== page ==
World Bank, Wal-Mart Take Stand Against Brazilian Deforestation Beef
photo: Leo Freitas
Shame and blame appears to be working in the Amazon. A short while ago Greenpeace released a report on the deforestation impact that the cattle industry in Brazil was having and how several major international shoe brands may be supporting that forest destruction through the purchase of Brazilian leather. Well, in the last day or so the World Bank has withdrawn a loan to one of Brazil's cattle giants; and Brazil's three-largest supermarket chains (one of which is Wal-Mart) have announced that they will suspend contracts with cattle companies associated with deforestation:Up to $90 Million in Funding Pulled
The action by the World Bank comes via its private lending arm, the International Finance Corporation, and pulls the last $30 million of $90 million loan from Brazilian cattle firm Bertin. It's anticipated that the remaining $60 million will asked to be returned.
No word from the World Bank on if Greenpeace's report directly led to the loan suspension, but that's how it's being spun. In their press release, the organization stated,
The move comes two weeks after the Greenpeace released its report, "Slaughtering the Amazon". The report revealed how the financial backing of the Brazilian cattle industry by the IFC and President Lula's government via its national development bank (BNDES) has led the industry to become the largest single source of deforestation in the world and a major source of global greenhouse gas emissions.
Big Three Brazilian Supermarkets to Cut Off Deforestation Beef Suppiers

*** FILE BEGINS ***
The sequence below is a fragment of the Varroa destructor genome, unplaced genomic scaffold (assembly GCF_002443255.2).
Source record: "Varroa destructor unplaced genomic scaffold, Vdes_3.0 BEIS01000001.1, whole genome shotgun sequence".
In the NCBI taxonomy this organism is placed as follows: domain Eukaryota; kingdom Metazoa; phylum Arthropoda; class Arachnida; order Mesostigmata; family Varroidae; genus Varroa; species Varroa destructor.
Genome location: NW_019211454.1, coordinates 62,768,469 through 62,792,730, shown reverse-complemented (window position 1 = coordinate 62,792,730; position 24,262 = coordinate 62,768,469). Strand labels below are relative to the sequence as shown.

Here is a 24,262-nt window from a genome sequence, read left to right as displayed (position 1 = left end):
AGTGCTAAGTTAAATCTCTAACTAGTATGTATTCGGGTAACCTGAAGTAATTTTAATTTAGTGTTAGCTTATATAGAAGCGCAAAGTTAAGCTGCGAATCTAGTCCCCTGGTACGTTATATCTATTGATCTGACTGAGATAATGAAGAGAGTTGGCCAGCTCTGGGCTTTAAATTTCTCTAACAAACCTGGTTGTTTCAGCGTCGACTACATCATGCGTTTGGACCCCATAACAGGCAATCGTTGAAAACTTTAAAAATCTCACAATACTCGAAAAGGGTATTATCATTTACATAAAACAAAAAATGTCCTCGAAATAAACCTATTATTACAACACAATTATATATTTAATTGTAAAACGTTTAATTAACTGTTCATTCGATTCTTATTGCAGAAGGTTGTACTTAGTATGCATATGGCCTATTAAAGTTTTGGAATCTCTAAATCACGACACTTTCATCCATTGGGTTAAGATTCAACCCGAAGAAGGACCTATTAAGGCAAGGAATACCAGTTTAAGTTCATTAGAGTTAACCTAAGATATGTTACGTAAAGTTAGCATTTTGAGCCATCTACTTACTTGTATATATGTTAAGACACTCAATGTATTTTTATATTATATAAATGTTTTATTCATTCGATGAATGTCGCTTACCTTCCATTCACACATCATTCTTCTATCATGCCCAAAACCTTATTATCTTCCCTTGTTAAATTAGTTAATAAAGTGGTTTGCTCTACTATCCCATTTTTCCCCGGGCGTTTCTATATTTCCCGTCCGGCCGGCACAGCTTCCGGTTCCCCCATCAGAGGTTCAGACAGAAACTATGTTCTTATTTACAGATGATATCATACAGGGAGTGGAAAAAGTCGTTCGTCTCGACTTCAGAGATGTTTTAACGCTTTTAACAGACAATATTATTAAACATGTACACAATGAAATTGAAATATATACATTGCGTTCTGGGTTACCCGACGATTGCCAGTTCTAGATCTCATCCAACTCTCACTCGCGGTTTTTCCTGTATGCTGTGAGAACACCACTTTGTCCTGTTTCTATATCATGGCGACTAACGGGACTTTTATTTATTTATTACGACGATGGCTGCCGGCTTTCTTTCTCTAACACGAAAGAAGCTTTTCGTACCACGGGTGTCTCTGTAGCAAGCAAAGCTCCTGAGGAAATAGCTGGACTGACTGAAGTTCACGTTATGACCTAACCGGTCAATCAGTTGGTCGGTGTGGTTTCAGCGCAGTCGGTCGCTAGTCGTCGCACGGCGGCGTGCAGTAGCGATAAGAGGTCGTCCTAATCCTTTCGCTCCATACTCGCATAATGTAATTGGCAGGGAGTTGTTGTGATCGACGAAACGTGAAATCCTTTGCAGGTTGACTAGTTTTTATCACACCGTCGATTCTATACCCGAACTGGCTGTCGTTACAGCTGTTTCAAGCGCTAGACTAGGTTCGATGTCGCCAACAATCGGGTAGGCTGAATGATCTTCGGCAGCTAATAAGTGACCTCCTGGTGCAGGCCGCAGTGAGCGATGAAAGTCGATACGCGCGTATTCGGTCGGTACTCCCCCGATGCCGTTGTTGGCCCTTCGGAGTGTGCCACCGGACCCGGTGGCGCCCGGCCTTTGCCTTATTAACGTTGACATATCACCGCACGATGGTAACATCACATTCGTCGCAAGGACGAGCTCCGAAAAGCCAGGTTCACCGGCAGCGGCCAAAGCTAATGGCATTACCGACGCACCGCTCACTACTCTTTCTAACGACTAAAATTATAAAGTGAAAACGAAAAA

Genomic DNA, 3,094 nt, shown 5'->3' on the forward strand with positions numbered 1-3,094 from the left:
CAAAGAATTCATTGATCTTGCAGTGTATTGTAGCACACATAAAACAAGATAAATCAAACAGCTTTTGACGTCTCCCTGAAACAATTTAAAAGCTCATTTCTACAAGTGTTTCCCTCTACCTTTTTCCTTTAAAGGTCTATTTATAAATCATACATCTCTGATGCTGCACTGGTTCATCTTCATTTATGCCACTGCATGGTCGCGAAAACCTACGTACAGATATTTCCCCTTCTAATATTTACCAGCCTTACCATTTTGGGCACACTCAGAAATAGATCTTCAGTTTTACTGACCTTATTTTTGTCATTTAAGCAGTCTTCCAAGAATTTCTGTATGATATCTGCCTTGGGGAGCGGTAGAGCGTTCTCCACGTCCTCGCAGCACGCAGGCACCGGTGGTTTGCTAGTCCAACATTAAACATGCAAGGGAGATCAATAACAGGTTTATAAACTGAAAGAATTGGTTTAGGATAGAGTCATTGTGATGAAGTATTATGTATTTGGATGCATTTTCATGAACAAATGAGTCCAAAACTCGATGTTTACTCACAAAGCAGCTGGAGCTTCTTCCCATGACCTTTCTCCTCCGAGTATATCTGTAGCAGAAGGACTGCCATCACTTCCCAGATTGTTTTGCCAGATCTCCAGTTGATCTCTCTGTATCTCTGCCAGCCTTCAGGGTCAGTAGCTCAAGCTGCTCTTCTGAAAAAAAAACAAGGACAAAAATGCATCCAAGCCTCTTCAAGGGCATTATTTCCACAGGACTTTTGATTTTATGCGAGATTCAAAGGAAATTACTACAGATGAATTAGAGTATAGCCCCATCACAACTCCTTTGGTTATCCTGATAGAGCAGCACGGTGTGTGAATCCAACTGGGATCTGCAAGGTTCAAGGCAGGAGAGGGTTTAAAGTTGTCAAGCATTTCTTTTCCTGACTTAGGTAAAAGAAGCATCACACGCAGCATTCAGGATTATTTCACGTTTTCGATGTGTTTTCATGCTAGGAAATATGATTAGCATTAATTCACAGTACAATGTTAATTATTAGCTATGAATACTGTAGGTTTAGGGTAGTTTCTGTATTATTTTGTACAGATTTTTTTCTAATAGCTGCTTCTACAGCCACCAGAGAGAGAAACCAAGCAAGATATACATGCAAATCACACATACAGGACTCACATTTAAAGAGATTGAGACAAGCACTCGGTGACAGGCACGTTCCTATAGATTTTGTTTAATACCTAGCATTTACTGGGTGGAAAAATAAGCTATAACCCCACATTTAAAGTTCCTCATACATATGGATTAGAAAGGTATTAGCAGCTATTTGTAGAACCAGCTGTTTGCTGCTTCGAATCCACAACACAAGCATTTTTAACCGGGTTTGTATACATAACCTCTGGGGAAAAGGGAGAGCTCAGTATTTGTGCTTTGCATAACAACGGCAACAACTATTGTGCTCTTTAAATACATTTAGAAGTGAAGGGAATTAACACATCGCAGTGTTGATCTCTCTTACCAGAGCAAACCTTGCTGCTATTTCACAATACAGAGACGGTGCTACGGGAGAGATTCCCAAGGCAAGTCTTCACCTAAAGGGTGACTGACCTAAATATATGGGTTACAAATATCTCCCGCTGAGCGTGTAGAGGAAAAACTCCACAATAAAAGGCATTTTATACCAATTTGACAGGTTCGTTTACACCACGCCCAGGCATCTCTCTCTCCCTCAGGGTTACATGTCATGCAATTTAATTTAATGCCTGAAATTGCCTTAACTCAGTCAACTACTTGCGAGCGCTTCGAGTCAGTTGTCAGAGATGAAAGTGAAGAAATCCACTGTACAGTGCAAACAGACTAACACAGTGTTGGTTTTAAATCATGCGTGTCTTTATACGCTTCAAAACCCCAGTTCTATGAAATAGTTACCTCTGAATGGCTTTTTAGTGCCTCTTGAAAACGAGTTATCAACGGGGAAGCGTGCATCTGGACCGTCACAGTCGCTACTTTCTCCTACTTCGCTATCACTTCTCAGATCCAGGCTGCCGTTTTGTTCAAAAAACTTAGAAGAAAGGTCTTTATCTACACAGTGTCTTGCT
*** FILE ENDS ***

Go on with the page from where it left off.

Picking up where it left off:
At the same time, Mongabay reports that at a meeting of the Brazil Association of Supermarkets (Abras), the nation's three largest supermarket chains, Wal-Mart, Carrefour, and PÃ£o de AçÃºcar, will be suspending their contracts with beef suppliers found to be involved in deforestation.
A statement from Abras said the association would develop guidelines and allow independent auditing to ensure that cattle products were not sourced from illegally cleared Amazon lands. Abras said the move is necessary because there is no "guarantee that the meat does not come from deforested areas in Amazonia."
Furthermore, a billion dollar lawsuit has been filed in Brazilian federal court against the cattle industry (the exact parties not being clear in the original post...) for "environmental damage."
Cattle Main Threat to Amazon
Brazil is the world's largest exporter of beef, and its cattle industry is now widely cited as being the single greatest cause of deforestation in the Amazon. Depending on who is telling you, the area of land cleared for cattle pasture in the Amazon now is greater than either Iceland or France. In either case, that's a whole heck of a lot of forest cleared for beef and leather.
Globally, deforestation and forest degradation account for about 20% of greenhouse gas emissions, more than all of the world's transportation.
Cattle Pastures in the Deforested Amazon Now the Size of Iceland
Global Shoe Brands May be Unwittingly Causing Deforestation in the Amazon
Stopping Deforestation, Greening Agriculture Better Than Carbon Capture & STorage, UNEP Report Says